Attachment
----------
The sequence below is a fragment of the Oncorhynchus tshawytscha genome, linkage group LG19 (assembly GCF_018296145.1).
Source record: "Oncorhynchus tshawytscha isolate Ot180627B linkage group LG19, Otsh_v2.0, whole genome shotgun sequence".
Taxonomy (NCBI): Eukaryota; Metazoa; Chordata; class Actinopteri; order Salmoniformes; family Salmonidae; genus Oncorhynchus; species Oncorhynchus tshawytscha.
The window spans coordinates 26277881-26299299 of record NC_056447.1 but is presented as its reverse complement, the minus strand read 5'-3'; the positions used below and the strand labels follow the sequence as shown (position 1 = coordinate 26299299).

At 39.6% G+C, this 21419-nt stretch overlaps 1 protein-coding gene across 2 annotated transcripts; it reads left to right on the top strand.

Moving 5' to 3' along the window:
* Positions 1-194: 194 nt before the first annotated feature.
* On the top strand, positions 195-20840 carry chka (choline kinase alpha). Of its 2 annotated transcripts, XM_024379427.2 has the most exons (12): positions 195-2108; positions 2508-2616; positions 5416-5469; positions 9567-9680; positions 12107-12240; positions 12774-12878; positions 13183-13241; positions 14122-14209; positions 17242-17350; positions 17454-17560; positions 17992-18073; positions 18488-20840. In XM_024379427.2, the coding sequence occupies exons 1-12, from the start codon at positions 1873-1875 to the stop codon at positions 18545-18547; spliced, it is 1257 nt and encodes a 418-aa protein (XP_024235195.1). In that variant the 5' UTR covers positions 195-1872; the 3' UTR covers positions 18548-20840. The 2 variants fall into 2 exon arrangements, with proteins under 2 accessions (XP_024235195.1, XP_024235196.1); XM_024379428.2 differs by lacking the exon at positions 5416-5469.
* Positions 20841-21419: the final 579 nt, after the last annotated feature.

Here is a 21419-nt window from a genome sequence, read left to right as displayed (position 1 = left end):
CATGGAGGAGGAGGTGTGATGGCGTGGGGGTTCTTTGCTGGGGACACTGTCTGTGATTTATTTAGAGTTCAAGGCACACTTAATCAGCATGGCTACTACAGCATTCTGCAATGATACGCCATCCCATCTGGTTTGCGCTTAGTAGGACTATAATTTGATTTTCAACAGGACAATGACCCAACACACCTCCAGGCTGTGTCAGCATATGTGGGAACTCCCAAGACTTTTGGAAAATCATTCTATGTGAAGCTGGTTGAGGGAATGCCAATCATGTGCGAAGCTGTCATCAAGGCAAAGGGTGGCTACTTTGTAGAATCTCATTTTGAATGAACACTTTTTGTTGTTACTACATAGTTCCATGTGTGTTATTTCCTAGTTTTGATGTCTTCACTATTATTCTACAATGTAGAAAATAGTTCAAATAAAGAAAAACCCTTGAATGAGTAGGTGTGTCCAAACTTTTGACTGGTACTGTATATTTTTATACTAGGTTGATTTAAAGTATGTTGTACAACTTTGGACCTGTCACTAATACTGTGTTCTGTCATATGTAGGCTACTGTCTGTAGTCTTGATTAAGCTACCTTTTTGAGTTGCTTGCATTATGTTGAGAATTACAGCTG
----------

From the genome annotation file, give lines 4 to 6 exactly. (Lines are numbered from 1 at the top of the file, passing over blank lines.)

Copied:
The window spans coordinates 26277881-26299299 of record NC_056447.1 but is presented as its reverse complement, the minus strand read 5'-3'; the positions used below and the strand labels follow the sequence as shown (position 1 = coordinate 26299299).

At 39.6% G+C, this 21419-nt stretch overlaps 1 protein-coding gene across 2 annotated transcripts; it reads left to right on the top strand.

Moving 5' to 3' along the window: